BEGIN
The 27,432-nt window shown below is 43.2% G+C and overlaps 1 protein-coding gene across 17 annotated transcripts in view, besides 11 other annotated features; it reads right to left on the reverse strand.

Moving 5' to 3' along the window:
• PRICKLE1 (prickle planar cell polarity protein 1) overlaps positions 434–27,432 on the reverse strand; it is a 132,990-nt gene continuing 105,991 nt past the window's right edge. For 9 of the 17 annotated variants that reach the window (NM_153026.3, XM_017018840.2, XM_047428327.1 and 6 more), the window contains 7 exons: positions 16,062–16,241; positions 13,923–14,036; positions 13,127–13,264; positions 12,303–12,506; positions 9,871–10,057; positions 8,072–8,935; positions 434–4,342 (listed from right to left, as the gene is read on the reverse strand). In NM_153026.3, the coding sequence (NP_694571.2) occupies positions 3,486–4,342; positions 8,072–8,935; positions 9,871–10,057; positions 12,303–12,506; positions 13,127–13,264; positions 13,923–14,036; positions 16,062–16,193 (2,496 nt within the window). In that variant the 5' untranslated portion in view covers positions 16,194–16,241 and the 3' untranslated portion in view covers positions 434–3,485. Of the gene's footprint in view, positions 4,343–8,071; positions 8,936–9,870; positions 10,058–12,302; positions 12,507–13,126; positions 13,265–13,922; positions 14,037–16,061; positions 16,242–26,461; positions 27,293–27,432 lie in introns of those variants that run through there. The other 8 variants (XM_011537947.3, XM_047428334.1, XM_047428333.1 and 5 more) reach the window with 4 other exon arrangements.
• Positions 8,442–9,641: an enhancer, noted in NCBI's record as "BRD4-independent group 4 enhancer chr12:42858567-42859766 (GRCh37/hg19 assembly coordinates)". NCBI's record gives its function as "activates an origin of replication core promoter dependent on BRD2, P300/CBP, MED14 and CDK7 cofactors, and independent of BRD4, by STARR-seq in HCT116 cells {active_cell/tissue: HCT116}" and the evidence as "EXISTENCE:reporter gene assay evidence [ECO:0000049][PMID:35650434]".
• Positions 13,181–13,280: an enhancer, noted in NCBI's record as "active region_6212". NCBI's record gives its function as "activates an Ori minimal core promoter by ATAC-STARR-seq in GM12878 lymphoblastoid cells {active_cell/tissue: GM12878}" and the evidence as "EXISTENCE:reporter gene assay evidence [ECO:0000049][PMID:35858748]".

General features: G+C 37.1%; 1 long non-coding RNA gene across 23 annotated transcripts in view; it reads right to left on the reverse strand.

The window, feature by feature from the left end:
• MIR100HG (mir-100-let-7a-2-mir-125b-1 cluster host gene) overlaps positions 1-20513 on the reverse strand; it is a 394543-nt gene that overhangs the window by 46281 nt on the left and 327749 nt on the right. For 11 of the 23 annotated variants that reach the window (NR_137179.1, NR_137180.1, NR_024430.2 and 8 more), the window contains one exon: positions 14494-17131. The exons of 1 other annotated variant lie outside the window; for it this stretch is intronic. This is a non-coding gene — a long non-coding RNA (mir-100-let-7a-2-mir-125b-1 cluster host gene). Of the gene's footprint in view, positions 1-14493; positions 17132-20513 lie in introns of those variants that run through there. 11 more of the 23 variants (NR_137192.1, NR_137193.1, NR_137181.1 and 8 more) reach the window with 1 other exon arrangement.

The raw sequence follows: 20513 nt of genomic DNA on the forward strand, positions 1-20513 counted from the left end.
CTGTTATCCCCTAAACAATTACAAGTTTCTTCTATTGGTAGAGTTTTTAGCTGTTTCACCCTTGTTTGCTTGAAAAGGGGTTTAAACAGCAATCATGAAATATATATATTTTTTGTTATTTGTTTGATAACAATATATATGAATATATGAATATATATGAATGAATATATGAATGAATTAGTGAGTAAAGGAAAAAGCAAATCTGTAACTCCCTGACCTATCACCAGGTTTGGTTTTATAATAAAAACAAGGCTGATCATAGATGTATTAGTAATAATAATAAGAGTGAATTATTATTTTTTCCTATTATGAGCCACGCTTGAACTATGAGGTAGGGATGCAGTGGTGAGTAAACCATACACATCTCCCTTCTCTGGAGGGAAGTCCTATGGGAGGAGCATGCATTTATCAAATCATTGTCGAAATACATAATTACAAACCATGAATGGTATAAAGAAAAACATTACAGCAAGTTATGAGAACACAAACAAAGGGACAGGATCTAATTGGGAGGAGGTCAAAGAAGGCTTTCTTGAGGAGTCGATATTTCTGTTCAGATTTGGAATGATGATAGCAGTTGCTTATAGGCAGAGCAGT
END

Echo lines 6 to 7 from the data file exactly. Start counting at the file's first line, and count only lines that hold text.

General features: G+C 37.1%; 1 long non-coding RNA gene across 23 annotated transcripts in view; it reads right to left on the reverse strand.

The window, feature by feature from the left end: